Refugees Face Uncertain Future Back Home in Burundi
GATUMBA, BURUNDI — He man, dressed fastidiously even in these dusty conditions, says he was always religious, but his faith in God has increased. He says nothing else can protect him now.
If anyone was caught between the proverbial rock and a hard place, it is this former Burundi civil servant and other Hutu civilians who have nowhere left to hide.
The man - who asked to remain unnamed - fled to Uvira in Zaire two years ago to escape ethnic pogroms against Hutus by Tutsi authorities. Around Burundi's capital, Bujumbura, entire neighborhoods were cleansed of Hutus and left ghost towns with abandoned homes. Uvira became a sort of haven for 100,000 Hutu rebels, politicians, and ordinary folk who felt their homeland was no longer safe for people like them.
But the former civil servant and others decided to reverse their steps after Zairean Tutsi rebels took Uvira six weeks ago. They say rebels came in the night and took away Burundi Hutu men who never returned -- and they feared they were next.
"They disappeared - from the markets, the houses, and the roads," he says. "I didn't want to disappear. So I took my chances and came back home."
Now the man sits with 800 other civilians in this refugee camp, waiting to be transferred to villages in the interior, where the Army is trying to wipe out rebel Hutu pockets.
Only the Bible which he clutches under his right arm will give him protection against an uncertain fate, he says. "No one can guarantee my safety once they send me home."
About 20,000 refugees came to Gatumba. Others fled to the hills south of the city or went north to Cibitoke. Refugees here say the richer ones went on to Tanzania.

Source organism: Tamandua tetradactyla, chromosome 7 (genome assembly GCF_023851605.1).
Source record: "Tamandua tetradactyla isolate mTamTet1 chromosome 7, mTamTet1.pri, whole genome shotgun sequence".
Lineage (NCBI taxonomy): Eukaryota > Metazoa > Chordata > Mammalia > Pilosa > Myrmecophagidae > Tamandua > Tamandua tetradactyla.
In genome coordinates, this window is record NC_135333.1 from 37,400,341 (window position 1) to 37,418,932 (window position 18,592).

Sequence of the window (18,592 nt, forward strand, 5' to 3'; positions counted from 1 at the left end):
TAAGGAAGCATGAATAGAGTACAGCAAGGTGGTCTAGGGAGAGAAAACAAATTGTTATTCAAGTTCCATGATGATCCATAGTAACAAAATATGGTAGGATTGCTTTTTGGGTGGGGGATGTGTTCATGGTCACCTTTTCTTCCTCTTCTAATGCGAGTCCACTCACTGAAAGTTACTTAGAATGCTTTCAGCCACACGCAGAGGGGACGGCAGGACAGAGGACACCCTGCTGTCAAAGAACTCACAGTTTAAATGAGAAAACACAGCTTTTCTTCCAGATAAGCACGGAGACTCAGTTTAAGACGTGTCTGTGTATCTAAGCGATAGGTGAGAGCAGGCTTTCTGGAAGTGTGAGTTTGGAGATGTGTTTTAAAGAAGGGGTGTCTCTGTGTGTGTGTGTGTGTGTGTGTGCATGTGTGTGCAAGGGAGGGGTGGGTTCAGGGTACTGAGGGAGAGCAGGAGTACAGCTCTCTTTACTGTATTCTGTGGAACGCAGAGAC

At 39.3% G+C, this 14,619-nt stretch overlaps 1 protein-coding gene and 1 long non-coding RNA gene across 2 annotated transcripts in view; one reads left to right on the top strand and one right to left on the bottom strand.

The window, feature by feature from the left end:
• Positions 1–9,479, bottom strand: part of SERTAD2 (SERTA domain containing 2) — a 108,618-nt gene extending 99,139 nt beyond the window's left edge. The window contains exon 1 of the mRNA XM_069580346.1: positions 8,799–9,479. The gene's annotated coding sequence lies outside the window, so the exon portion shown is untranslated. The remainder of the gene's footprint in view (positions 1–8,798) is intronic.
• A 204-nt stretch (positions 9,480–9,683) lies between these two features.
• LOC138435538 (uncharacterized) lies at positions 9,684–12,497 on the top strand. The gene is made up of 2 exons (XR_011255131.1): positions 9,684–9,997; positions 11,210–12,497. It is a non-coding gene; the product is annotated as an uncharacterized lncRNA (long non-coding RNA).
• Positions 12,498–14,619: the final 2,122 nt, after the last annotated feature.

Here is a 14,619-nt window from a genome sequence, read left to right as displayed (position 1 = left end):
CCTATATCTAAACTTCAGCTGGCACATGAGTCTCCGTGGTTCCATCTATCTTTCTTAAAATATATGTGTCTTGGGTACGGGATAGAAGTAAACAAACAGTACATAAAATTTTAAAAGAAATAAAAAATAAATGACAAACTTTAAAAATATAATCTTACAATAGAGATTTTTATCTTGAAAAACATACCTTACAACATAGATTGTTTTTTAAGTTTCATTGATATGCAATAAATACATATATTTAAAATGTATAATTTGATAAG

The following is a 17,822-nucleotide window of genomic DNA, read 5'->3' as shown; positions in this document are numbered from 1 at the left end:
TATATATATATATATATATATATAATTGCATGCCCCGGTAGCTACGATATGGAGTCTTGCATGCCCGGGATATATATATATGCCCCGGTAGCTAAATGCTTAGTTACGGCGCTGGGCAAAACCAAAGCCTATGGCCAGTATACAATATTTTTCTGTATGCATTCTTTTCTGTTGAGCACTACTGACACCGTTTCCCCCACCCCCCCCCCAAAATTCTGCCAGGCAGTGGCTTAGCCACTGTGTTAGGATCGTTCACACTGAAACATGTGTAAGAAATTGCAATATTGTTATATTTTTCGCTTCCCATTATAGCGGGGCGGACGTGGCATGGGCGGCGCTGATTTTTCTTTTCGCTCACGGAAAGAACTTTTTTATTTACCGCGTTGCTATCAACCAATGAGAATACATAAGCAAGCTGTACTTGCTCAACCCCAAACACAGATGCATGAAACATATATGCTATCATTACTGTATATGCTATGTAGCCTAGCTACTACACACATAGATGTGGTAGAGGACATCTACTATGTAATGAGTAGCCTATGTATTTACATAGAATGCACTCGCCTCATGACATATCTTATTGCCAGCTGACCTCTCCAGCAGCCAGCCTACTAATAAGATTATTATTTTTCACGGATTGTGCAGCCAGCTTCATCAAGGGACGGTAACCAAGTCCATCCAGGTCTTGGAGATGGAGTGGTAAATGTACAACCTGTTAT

On Tuesday international aid organizations were allowed to visit Uvira for the first time since their offices were looted Oct. 22. They reported that Uvira was calm, the markets reopened, and hospital functioning.
Until now, few journalists have been allowed to cross the border; Burundi soldiers stop them at the frontier gate, saying that, in the name of safety, they can not let anyone cross.
Officials at the refugee camp say many returnees speak of the stench of rotting bodies in the no man's land along Lake Tanganyika's shore between Uvira and Gatumba.
Rwanda's Tutsi-led Army lent military support to the Zairean rebels, but aid workers and diplomats say there is no solid evidence to back up suspicions that the Burundi government provided similar help.
What is clear, however, is that the town of Uvira fell easily to become the latest piece of expanding Tutsi territory in the region. "It was like a wind blowing. Within hours the Zairean soldiers just ran away," says one man who crossed over with his family of eight to Gatumba. "They didn't even shout."